« Continue Browsing

e-mail article Print     e-mail article E-mail

Barbara Bentz, Published June 10 2013

Letter: Better school meals

As we approach the beginning of summer, it is important to realize that students in the Fargo area aren’t just consuming knowledge in the classroom during the school year – they’re also consuming calories from school meals and snacks. In fact, many students consume up to half of their daily calories at school. As summer sets in and meals become less structured, it is important to instill healthy eating habits that the students can carry with them long after the final bell rings.

Luckily, there are guidelines to help make sure meals and snacks sold in schools are nutritious for children. Last fall, schools implemented the U.S. Department of Agriculture’s updated nutrition standards for school lunches. The USDA is currently revising 30-year-old nutrition guidelines for snacks and drinks sold in vending machines, snack bars, school stores and a la carte lines.

These two guidelines will work hand in hand to improve students’ health, because the high-fat, high-calorie, high-sugar snacks available in vending machines can undo all the progress being made at the lunch counter. A healthy lunch of grilled chicken and vegetables doesn’t do much good when it’s washed down with a slice of pizza and a sugary soda from the snack bar.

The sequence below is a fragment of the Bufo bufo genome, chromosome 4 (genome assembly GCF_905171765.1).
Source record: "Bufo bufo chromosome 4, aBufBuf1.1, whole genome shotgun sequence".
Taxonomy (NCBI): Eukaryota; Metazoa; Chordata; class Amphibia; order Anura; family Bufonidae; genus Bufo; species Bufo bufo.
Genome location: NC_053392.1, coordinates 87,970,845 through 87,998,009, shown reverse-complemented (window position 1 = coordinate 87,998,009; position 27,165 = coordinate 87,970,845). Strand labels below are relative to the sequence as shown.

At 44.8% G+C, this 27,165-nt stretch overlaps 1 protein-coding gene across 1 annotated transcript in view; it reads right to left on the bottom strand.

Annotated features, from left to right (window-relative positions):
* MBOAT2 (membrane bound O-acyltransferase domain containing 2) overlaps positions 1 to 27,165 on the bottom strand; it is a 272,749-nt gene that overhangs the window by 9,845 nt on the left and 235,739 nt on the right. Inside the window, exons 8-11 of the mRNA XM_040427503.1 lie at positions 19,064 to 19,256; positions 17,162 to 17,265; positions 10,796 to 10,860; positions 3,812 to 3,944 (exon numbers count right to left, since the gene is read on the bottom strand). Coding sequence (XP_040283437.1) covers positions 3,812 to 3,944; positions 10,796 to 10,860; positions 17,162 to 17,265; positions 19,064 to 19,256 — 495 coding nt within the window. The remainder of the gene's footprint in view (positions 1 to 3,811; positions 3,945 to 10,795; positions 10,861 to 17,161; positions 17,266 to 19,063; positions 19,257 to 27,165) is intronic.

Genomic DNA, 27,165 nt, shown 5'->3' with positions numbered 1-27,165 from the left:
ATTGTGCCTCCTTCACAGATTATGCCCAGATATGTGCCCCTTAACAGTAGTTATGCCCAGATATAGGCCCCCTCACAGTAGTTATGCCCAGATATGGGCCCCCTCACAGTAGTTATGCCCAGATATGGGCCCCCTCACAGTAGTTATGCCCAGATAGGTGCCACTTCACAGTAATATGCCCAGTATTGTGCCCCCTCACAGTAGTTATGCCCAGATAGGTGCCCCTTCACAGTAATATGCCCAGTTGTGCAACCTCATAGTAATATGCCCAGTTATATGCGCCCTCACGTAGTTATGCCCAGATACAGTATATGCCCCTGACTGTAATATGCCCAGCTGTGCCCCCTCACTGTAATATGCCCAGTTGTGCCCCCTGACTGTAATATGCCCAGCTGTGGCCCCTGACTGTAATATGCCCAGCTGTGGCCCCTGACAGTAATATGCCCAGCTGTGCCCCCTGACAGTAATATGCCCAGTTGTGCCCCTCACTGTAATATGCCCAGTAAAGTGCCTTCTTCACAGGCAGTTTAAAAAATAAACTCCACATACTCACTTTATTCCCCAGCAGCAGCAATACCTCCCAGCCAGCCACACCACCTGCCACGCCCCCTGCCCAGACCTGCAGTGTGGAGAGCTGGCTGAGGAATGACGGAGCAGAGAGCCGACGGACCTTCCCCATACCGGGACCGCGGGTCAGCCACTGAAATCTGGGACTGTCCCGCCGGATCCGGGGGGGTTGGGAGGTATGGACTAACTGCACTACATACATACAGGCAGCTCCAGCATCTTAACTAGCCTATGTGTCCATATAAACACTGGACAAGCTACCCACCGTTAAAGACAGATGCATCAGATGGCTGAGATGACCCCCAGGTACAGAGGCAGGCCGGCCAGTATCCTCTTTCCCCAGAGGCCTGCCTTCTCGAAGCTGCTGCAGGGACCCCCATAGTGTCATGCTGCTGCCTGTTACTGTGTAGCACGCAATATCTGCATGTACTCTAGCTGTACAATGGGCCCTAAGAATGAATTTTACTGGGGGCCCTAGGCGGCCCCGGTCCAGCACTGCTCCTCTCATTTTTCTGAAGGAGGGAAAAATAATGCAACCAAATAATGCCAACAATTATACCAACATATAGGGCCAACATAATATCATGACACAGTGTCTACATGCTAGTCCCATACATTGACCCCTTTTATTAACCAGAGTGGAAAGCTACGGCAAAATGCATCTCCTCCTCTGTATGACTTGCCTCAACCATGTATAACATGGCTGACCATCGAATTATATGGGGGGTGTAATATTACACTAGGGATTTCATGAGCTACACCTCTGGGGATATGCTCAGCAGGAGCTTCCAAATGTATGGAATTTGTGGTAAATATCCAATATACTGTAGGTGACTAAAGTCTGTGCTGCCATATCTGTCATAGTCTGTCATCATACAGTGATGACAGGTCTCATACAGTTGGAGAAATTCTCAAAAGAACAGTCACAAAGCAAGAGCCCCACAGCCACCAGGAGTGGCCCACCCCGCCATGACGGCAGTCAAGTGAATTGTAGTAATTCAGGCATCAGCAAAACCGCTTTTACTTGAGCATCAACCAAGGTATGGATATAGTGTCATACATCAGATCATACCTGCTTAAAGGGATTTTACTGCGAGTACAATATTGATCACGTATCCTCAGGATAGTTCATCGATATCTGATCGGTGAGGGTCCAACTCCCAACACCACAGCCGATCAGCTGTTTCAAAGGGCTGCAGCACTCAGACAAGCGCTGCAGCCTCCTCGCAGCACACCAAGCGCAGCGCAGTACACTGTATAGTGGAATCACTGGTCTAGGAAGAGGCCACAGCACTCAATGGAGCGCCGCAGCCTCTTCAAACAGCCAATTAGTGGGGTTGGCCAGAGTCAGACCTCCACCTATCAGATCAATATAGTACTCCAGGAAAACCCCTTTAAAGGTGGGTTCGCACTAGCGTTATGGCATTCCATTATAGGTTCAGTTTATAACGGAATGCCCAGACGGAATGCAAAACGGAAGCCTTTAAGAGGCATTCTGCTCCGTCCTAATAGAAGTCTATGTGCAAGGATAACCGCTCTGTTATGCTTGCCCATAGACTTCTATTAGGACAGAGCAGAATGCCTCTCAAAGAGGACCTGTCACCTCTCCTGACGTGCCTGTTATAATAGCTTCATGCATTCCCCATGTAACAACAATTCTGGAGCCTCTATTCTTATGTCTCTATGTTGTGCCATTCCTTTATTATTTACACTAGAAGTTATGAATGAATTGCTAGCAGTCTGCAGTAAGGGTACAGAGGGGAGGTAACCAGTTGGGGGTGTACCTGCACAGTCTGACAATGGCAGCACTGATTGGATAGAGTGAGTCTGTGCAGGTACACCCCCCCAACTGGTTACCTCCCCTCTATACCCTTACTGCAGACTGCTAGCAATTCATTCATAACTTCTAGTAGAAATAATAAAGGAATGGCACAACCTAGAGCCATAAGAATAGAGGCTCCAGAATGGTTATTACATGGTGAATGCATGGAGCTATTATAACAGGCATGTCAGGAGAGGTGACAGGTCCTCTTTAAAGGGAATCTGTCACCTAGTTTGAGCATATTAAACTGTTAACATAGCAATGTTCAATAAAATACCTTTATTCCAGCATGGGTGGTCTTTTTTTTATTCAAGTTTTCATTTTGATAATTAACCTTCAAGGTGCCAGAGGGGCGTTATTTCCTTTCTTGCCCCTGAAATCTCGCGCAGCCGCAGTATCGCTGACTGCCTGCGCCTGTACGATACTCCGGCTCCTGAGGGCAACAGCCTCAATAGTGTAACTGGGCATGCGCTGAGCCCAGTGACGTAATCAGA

This is not a one-size-fits-all approach. The meal and snack standards were wisely designed to let local school districts adapt them to fit the particular needs of our students, as long as the choices meet the nutritional criteria. The proposed snack standards wouldn’t take away the ability of parents to send in bagged lunches of their choosing or treats for birthday parties or other celebrations, or prevent schools from holding occasional fundraisers and bake sales.

Together, what the national snack and meal standards will do is set a floor so that all North Dakota children have a similar chance to make healthy choices, which is important because childhood obesity is a real threat to children in our state. In Cass and Clay counties, 29 percent of children are overweight or obese. Across the state, 31 percent of toddlers and 25 percent of teenagers are overweight or obese. As a pediatrician, I understand how damaging these statistics are to children. I see firsthand the multiple health problems related to obesity in my young patients: an increase in diabetes, hypertension, joint pain, sports injuries, inability to participate in physical activities and lowered self-esteem.

These efforts will help keep North Dakota’s children healthier, but perhaps one of the most impressive and effective examples of Fargo’s commitment to providing healthy school environments comes from Beth Slette, the former principal at West Fargo’s West Side Elementary. Slette led an effort to remove 10,000 doughnuts and cupcakes from the school per year as part of a “Healthy Snack Initiative,” and converted birthday parties into monthly celebrations involving physical activities that the children love. Parents, the PTA and the staff all supported the change, and West Side’s students are healthier for it.

We could all learn something from Slette’s commitment to improving her students’ health. Let’s join her in taking bold steps to keep children healthy by supporting strong school snack guidelines. Together we can offer North Dakota’s children a culture where making the healthy choice is the easy choice.

Dr. Bentz, MD, is a Fargo pediatrician and a fellow of the American Academy of Pediatrics.